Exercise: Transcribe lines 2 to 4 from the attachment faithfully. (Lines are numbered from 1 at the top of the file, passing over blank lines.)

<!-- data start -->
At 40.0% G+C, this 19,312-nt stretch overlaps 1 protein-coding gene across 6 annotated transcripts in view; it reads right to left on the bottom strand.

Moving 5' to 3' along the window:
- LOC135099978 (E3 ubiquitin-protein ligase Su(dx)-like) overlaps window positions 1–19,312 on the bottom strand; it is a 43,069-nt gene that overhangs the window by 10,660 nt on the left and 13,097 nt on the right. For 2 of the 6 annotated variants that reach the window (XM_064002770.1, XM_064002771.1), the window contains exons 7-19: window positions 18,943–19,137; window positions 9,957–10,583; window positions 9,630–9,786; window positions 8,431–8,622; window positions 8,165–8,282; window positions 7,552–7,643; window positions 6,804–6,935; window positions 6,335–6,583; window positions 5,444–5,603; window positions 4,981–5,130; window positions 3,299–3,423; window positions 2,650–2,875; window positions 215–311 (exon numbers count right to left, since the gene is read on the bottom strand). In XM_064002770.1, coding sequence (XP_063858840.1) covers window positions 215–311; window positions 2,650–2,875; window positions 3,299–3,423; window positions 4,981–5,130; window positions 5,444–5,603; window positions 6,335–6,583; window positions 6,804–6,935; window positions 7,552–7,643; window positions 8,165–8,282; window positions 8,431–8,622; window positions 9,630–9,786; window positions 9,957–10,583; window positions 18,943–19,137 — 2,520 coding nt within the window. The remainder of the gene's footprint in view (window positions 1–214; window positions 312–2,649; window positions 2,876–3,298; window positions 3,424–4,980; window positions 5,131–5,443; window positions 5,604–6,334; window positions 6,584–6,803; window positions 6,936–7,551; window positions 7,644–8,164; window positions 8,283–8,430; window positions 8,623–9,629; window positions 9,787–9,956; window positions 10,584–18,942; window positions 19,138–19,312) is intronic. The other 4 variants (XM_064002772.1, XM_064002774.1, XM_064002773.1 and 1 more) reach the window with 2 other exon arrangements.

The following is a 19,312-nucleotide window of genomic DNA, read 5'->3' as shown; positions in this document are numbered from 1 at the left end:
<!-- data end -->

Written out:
Moving 5' to 3' along the window:
- LOC135099978 (E3 ubiquitin-protein ligase Su(dx)-like) overlaps window positions 1–19,312 on the bottom strand; it is a 43,069-nt gene that overhangs the window by 10,660 nt on the left and 13,097 nt on the right. For 2 of the 6 annotated variants that reach the window (XM_064002770.1, XM_064002771.1), the window contains exons 7-19: window positions 18,943–19,137; window positions 9,957–10,583; window positions 9,630–9,786; window positions 8,431–8,622; window positions 8,165–8,282; window positions 7,552–7,643; window positions 6,804–6,935; window positions 6,335–6,583; window positions 5,444–5,603; window positions 4,981–5,130; window positions 3,299–3,423; window positions 2,650–2,875; window positions 215–311 (exon numbers count right to left, since the gene is read on the bottom strand). In XM_064002770.1, coding sequence (XP_063858840.1) covers window positions 215–311; window positions 2,650–2,875; window positions 3,299–3,423; window positions 4,981–5,130; window positions 5,444–5,603; window positions 6,335–6,583; window positions 6,804–6,935; window positions 7,552–7,643; window positions 8,165–8,282; window positions 8,431–8,622; window positions 9,630–9,786; window positions 9,957–10,583; window positions 18,943–19,137 — 2,520 coding nt within the window. The remainder of the gene's footprint in view (window positions 1–214; window positions 312–2,649; window positions 2,876–3,298; window positions 3,424–4,980; window positions 5,131–5,443; window positions 5,604–6,334; window positions 6,584–6,803; window positions 6,936–7,551; window positions 7,644–8,164; window positions 8,283–8,430; window positions 8,623–9,629; window positions 9,787–9,956; window positions 10,584–18,942; window positions 19,138–19,312) is intronic. The other 4 variants (XM_064002772.1, XM_064002774.1, XM_064002773.1 and 1 more) reach the window with 2 other exon arrangements.

The following is a 19,312-nucleotide window of genomic DNA, read 5'->3' as shown; positions in this document are numbered from 1 at the left end: